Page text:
1) This is a quick thread on ‘interpretation,’ which gets tossed around a lot as a dirty word or an insult, particularly among people with a simplistic view of science or of the ‘leftist academy.’ Or of English professors.
2) Often when people use ‘interpretation’ in a negative way, they’re conflating the nature of a question with the method of answering it. I’ll explain what I mean by that.
3) Under ordinary circumstances I’m not interested in anyone’s ‘interpretation’ of the acceleration of gravity. I am, however, interested in someone’s ‘interpretation’ of the 8th amendment to the US constitution, especially the ‘cruel and unusual punishment’ clause.
4) With this distinction I mean to illustrate that some questions—like ‘What’s the acceleration of gravity (on Earth)?’—are best (and conclusively) answered through ordinary scientific processes, while other questions *can’t* be answered conclusively through the same.
5) This is itself a simplified way of looking at things, I know; but day-to-day disputes over ‘interpretation’ are usually clarifiable with this distinction. ‘Interpretation’ is a set of tools appropriate for some jobs more than others. So when people engage in ‘interpretation’..
6) ..it’s ordinarily to answer questions *not* for which ‘interpretation’ is preferred (for personal or political reasons, etc.), but for which it’s *necessary*. Which brings me to the second point I want to make here on this matter.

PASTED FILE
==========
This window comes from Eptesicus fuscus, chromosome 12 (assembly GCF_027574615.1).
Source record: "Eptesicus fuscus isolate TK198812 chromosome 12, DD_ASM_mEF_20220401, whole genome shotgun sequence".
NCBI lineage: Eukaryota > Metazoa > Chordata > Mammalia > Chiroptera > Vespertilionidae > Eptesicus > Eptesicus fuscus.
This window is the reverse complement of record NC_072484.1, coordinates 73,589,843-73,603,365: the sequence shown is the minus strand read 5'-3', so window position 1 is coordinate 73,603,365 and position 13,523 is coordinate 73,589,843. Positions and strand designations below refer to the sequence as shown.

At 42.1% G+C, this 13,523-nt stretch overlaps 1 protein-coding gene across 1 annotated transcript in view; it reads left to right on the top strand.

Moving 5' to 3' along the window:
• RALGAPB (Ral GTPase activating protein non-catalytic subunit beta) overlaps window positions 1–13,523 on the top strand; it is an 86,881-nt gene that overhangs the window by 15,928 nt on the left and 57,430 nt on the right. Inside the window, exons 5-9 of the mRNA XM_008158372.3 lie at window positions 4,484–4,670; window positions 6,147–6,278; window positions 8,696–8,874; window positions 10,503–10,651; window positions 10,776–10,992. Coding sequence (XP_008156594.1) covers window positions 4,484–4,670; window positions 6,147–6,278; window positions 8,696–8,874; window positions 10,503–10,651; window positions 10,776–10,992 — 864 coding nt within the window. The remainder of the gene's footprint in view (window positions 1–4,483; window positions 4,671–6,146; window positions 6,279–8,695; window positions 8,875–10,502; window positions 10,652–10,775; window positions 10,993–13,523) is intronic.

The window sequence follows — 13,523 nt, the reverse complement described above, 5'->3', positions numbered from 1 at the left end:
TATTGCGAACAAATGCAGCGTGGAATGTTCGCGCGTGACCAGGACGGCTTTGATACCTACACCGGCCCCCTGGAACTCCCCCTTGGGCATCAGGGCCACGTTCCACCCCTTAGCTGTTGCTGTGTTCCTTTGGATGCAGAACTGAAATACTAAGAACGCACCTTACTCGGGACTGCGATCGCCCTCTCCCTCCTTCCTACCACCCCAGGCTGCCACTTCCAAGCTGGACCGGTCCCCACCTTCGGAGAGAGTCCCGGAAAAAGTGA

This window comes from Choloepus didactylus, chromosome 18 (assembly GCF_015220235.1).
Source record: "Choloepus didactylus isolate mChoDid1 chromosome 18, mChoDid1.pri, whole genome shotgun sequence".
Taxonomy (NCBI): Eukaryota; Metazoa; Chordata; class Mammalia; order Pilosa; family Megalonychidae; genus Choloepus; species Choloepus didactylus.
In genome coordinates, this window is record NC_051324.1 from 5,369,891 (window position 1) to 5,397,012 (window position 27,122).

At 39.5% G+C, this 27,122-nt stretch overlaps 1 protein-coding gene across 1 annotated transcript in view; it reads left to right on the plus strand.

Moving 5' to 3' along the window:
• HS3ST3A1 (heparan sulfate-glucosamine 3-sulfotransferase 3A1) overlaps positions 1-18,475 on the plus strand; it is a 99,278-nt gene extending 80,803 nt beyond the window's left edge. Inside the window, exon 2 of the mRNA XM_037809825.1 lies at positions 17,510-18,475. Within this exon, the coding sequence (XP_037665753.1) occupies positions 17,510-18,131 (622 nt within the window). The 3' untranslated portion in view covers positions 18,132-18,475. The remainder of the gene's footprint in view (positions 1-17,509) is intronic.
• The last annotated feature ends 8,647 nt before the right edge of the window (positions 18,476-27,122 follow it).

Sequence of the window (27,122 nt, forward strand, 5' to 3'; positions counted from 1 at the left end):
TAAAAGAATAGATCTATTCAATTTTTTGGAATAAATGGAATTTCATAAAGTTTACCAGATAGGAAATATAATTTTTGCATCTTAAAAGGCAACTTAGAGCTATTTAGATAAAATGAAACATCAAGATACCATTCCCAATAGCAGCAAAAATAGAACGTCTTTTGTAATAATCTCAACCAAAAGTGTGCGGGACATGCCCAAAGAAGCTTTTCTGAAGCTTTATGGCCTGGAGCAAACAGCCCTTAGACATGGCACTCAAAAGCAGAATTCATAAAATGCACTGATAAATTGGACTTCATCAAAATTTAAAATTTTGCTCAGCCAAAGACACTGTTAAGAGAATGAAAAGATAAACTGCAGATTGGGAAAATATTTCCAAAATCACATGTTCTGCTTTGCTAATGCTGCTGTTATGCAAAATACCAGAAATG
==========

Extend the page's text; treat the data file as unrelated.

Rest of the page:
7) People also like to use ‘interpreation’ to mean ‘making up what you feel,’ or ‘having a hunch,’ or some other kind of assessment-free or evidence-free or logic-free conclusion. But that’s wrong. That’s not how interpretation works as a set of tools or methods.
8) Interpretation is empirical, meaning it relies on observation of the evidence at hand: the ordinary (or demonstrable) meaning of language, the circumstances (historical, social) in which the language occurs (making use of relevant historical sources, etc.)...
9) Interpetation is evidence-based, meaning any interpretation is only as good as the evidence marshaled to furnish it.
10) Interpretation is logical, meaning it relies on the assembling of evidence in argumentation, and the demonstration of an earned conclusion.
11) Interpreation is essential, meaning (strong claim) it’s both at the foundation of how we observe & interact with the world, & (weak claim) it’s how we processes unavoidable questions of value & ethics, like whether the death penalty constitutes cruel and unusual punishment.
12) So you will come across people who say things that sound smart but really aren’t, like ‘the humanities aren’t falsifiable, they’re not science’ or ‘it’s just interpretation, it’s not science.’ These people don’t understand what science is, nor what interpretation is.
13) Switching now in conclusion from the explanatory to the polemical: to the extent there are problems with ‘interpretation’—and there absolutely are—it’s most people aren’t any good at it, don’t value it, don’t think it’s necessary, so they outsource their value judgments.
14) ‘Let the market decide.’ ‘Let the partisans decide.’ ‘Let the courts decide.’ That’s easier than learning how to use rigorous interpretation to make value judgments *not* out of self-interest or ‘market logic’ or partisan piety, but bc they’re correct & you can back them up.
15) Being good at interpreation is seriously one of the most practical and ubiquitously relevant life skills. Being bad at it because you misread 10 pages of Popper is a tragic outcome. /end
(Aside: FWIW the strong claim here would need *a lot* of unpacking, and I’m not sure I’d buy most versions of it, so don’t @ me.)
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